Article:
fbpx

John Longstaff

published on October 18, 2019 - 1:53 PM
Written by

In California, more than seven million private-sector workers lack a workplace-sponsored retirement plan.

As a result, many of California’s workers are retiring into poverty. More than half of today’s households will not have enough retirement income to maintain their pre-retirement standard of living. Among households age 55 and older, about 29 percent have no retirement savings at all.

Experts know how to get workers to save: According to AARP, employees are 20 times more likely to save for retirement if they have access to a workplace payroll deduction savings plan.

So why aren’t employers offering them? Most business owners cite factors like the cost and complex administrative requirements preventing them from offering retirement plans. Many small businesses are challenged because they’re involved in so many aspects of running a company that it’s somewhat daunting for them to take on yet another task.

Well, there’s finally some relief from the price tag and administrative hardships of offering employees a retirement plan. A law signed by Gov. Jerry Brown in September 2016 has given those employers a simple way to help their workers save for retirement.

Senate Bill 1234 requires private sector employers to either provide an employee retirement savings plan, or give workers access to the new California Retirement Savings Program called CalSavers.

CalSavers Executive Director Katie Selenski says, “We’re offering this [plan] to people who don’t currently have access to a plan at work, because all the research shows that a simple nudge — having access at work to save for retirement through that automatic payroll deduction to ‘set it and forget it’ — makes a real difference. Furthermore, we’re trying to level the playing field and give people access to a simple way to save for retirement.”

In short, CalSavers is designed to allow private sector workers to voluntarily enroll in a minimal- cost, risk-appropriate IRA savings account. Under CalSavers, employees can make direct payroll contributions from their paycheck to their own personal IRA and choose their own contribution rate. A private sector financial firm will invest the monies under the supervision of a nine- member public board.

An employer’s only duties will be to make the CalSavers option available to their employees, and transmit the payroll contributions to the CalSavers Program Administrator. Employers will NOT have to match contributions or incur the liabilities that come with company sponsored retirement plans.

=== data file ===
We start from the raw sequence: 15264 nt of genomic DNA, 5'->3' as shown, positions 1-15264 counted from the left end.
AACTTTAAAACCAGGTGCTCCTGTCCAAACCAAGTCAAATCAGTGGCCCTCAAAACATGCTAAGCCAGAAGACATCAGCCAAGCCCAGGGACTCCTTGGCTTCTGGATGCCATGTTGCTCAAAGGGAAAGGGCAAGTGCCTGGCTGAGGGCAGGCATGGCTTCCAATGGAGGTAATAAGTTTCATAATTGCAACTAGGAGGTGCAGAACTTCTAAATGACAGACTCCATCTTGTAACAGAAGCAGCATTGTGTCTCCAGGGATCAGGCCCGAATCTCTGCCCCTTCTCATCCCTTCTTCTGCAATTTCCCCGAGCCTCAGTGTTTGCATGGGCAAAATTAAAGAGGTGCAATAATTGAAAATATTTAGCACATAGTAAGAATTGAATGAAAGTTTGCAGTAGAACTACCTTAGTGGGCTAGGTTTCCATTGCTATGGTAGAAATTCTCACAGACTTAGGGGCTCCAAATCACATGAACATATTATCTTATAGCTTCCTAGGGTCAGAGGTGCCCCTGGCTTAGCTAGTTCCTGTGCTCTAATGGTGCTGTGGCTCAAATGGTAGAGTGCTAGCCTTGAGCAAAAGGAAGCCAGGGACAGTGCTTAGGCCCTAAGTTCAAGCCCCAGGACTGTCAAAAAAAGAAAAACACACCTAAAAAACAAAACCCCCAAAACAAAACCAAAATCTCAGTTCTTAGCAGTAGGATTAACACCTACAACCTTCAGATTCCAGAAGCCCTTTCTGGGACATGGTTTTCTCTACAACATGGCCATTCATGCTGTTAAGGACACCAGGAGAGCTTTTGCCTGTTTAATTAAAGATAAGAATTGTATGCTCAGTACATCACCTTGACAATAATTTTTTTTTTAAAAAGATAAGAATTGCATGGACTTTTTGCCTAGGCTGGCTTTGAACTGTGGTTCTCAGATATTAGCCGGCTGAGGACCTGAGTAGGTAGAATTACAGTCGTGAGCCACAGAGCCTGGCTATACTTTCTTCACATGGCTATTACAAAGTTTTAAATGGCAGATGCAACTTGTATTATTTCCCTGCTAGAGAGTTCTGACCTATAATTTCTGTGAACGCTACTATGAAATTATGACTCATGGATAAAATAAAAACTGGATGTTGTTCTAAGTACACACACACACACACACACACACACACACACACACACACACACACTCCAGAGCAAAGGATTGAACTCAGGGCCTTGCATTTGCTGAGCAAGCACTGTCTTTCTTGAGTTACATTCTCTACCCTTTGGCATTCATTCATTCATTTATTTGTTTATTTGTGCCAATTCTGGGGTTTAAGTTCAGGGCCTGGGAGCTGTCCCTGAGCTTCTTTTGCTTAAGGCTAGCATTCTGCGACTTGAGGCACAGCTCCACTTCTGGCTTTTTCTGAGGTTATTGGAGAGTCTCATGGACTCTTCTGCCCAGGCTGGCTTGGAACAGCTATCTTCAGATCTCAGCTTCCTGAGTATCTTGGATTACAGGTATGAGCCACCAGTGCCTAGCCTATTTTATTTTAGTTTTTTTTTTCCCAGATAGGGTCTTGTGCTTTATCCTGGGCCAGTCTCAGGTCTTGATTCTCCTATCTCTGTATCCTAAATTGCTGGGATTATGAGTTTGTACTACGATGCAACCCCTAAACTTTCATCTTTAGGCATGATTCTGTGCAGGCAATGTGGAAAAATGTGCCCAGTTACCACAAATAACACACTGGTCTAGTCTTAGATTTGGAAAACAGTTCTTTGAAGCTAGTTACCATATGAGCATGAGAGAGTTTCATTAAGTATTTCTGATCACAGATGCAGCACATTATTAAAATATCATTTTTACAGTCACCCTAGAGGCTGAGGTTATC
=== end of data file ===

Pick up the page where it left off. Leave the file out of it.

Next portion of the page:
With the knowledge of this relatively new law, many employers are asking when their business might be affected?

CalSavers has posted the following guidelines regarding availability and potential mandated action:

— Employers with 100+ Employees: 12 months after program launch

— Employers with 50+ Employees: 24 months after program launch

— Employers with 5+ Employees: 36 months after program launch

I have long been a proponent of the fact that small businesses are crucial in helping workers to start saving for retirement. According to AARP, two-thirds of the workers who currently do NOT have access to retirement accounts work for businesses with fewer than 100 employees.

Although employers can establish their own retirement savings plan, taking advantage of CalSavers allows then to avoid the expenses and administrative requirements of an employer-sponsored plan.

Most importantly, CalSavers will not require employers to contribute to their employees’ CalSavers accounts. In fact, under ERISA (Employee Retirement Income Security Act) rules, CalSavers’ participating employers cannot match employee contributions.

”Many employers are motivated to set a good example, and have expressed a willingness to help employees save for their futures. The CalSavers Program is that rare opportunity that offers a long-term reward with little or no risk — for employers and employees alike. Enabling workers to save for their future retirement also promises a higher retention rate of the grateful citizens who live of our communities.

That’s not just good for your employees, it’s good for your business.


John Longstaff is a senior financial planner for The Planning Center in Fresno. For more information visit theplanningcenter.com.


e-Newsletter Signup

Our weekly poll

How would you describe the temperature control in your office?

Loading ... Loading ...

Central Valley Biz Blogs

shares